Is Cheating As Widespread As We Previously Believed?

Is cheating really as widespread as we think it is?

 

Everyone knows someone who had an unfaithful husband or wife. But that’s only one, may be two, individuals. However, if we are to believe the hype, infidelity is so widespread, that half of the people you know are currently cheating on their spouses. But is that really true? According to Tom Smith, director of the General Social Survey at the National Opinion Research Center (NORC) at the University of Chicago, the answer is no.

 

With regard to the issue of affairs, Smith says that “there are probably more scientifically worthless ‘facts’ on extramarital relations than on any other facet of human behavior.” But why is that? Why do some survey results show that 70 percent of women cheat, while others claim that only 4 percent are unfaithful?

 

According to Smith, one of the factors is age. The number of Americans who have ever had an affair averages about 13 percent among 18- to 29-year-olds, but increases to 20 percent among those in their mid-life. After that, he says, the level seems to even out. But this data was collected a few years ago and if there’s one thing we can all agree on about the period of time that we all live in, it’s that things change fast!

 

With each passing year, technology makes more and more of the world accessible to us. While being able to grocery shop online from the comfort of your couch may be helpful, not everything we’ve gained as a result of tech development is quite so magnanimous. Or healthy. At least from a marital perspective.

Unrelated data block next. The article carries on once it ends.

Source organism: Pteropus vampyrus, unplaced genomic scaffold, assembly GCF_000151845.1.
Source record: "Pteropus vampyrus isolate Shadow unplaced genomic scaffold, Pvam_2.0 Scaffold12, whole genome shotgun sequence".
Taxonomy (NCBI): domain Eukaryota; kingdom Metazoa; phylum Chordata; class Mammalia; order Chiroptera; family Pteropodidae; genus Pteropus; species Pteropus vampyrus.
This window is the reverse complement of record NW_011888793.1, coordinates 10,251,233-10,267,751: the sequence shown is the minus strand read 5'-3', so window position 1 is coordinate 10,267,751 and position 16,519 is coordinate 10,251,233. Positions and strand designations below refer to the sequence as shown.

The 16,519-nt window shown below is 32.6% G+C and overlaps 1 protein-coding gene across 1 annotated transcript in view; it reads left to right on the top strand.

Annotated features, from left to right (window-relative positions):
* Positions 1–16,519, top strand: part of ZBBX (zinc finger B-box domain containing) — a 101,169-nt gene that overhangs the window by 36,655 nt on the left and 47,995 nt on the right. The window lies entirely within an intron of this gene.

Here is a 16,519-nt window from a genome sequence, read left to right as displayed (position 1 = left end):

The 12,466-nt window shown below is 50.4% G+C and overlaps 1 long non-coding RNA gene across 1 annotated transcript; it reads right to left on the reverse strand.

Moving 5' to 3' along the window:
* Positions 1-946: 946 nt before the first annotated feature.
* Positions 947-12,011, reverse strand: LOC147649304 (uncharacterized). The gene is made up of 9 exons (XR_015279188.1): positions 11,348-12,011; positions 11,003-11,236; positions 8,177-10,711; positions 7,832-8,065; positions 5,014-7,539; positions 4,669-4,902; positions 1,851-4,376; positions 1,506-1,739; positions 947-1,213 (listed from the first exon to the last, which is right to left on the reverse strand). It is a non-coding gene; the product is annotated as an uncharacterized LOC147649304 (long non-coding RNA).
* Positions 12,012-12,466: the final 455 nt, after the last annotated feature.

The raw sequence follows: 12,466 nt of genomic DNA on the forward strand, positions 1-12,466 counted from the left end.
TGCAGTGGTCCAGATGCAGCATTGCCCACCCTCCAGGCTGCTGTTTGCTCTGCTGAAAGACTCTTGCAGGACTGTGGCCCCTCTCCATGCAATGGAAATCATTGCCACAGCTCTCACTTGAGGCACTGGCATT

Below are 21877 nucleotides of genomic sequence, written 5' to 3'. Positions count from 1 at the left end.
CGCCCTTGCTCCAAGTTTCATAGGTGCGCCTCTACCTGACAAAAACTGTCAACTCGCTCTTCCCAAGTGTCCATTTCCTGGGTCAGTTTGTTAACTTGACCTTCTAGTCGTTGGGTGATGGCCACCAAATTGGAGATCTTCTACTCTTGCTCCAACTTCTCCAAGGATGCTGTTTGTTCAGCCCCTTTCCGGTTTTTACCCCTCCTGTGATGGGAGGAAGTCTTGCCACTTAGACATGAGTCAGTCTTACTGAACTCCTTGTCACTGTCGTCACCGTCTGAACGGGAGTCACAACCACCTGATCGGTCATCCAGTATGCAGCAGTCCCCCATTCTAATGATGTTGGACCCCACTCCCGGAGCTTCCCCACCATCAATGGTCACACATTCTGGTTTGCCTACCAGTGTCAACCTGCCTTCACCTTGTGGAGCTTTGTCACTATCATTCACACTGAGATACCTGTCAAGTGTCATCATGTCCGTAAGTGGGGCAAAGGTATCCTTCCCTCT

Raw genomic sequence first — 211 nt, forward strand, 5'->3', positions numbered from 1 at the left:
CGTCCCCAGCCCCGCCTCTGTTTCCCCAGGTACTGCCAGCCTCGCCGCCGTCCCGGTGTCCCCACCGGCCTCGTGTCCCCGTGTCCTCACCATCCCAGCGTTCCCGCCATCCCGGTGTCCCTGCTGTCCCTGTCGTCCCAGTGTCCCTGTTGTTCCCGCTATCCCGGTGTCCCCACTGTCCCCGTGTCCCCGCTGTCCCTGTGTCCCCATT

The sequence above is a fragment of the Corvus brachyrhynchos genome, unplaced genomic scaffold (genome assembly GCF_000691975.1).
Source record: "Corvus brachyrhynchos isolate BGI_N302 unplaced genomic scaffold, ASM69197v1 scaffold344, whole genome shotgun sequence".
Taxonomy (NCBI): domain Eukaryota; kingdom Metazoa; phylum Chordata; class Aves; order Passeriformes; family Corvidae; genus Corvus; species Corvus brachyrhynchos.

While Smith seems to think that cheating happens far less often than most people believe it does, not everyone agrees with his assessment of the facts. According to a survey results assessment done by the Wall Street Journal, there has been a steady increase in the number of people who are unfaithful to their spouses.

 

According to researchers David M. Buss and Todd K. Shackelford, whose study on infidelity was published in the Journal of Research in Personality, estimates reveal that 30% to 60% of all married individuals in the U.S. will engage in infidelity at some point during their marriage. But this is exactly the kind of supposition that Smith is refuting. So who’s right, and who’s shooting way out of the park?

 

Chances are, due to the secretive nature of cheating, accurate statistics will probably never be available. This means that we may never know the truth. If, however, you discover that your spouse is a member of that unquantifiable group of unfaithful spouses and you are considering a divorce, call us today at . We can help you during this difficult time.

 

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